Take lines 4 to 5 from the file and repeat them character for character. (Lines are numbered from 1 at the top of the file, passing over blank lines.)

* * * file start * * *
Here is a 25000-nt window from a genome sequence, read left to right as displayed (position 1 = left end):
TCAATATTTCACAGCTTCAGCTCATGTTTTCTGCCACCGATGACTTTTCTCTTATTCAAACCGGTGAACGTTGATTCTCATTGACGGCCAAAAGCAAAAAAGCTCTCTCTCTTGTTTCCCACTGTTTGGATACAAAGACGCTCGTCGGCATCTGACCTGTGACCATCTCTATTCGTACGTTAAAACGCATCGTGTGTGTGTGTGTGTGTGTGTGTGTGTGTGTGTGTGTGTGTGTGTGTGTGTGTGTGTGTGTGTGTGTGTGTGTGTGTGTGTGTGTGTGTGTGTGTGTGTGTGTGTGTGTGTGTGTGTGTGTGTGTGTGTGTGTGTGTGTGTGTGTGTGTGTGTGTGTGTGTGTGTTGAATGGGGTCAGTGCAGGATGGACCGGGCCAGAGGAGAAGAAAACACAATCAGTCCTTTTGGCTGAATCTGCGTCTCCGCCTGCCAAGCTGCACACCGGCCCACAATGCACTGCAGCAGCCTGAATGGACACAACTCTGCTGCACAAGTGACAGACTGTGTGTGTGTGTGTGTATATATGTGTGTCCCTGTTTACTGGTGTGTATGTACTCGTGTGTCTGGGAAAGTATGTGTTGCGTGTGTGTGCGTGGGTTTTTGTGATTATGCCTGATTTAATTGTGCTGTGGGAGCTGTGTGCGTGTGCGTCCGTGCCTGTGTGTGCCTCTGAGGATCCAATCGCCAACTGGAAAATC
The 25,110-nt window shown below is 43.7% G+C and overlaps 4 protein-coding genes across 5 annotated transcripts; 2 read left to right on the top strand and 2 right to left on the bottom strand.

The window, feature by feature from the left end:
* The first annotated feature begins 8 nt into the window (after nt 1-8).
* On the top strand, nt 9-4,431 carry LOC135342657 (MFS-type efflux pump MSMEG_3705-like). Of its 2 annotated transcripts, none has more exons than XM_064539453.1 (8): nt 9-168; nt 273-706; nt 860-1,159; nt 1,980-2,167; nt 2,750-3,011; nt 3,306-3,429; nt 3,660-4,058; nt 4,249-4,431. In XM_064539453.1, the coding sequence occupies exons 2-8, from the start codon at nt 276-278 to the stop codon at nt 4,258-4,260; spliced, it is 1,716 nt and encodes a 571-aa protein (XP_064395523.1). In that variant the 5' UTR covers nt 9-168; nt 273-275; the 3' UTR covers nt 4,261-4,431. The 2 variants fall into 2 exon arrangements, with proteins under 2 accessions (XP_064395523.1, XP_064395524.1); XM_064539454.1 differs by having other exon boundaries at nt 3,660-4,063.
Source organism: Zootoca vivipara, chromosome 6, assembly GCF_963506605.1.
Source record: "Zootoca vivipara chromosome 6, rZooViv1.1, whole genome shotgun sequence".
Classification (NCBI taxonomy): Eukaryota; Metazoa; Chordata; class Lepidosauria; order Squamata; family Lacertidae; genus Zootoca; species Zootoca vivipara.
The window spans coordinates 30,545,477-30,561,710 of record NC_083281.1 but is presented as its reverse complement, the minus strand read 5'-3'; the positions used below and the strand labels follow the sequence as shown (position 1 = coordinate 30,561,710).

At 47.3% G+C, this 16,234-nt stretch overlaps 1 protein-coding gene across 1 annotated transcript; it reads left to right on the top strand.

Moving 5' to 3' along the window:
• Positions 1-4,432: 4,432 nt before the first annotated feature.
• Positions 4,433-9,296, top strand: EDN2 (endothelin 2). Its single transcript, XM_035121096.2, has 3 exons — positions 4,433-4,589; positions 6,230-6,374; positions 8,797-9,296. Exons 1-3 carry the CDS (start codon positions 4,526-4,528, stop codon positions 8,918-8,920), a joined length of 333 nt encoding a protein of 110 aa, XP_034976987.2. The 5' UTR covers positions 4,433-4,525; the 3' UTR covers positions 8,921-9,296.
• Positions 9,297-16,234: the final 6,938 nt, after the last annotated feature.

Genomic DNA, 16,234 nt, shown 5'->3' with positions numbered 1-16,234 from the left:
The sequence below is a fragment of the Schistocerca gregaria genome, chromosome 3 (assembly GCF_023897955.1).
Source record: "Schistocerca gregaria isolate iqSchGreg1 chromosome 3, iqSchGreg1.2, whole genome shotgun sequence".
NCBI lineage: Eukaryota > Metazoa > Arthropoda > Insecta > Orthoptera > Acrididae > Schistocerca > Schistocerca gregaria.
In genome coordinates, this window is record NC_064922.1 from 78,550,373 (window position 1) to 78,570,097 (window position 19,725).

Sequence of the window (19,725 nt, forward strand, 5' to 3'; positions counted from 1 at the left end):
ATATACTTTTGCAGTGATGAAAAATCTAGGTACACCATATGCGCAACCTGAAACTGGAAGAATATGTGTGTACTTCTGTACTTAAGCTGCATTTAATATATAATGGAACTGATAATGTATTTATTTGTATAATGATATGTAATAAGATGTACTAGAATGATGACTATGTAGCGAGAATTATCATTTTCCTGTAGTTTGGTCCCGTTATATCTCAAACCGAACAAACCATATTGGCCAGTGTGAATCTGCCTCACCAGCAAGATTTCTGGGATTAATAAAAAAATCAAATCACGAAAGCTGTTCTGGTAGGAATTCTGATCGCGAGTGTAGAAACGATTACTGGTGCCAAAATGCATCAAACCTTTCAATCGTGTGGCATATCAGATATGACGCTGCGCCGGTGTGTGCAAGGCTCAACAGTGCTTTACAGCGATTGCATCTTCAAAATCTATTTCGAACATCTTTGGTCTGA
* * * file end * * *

The window, feature by feature from the left end:
* The first annotated feature begins 8 nt into the window (after nt 1-8).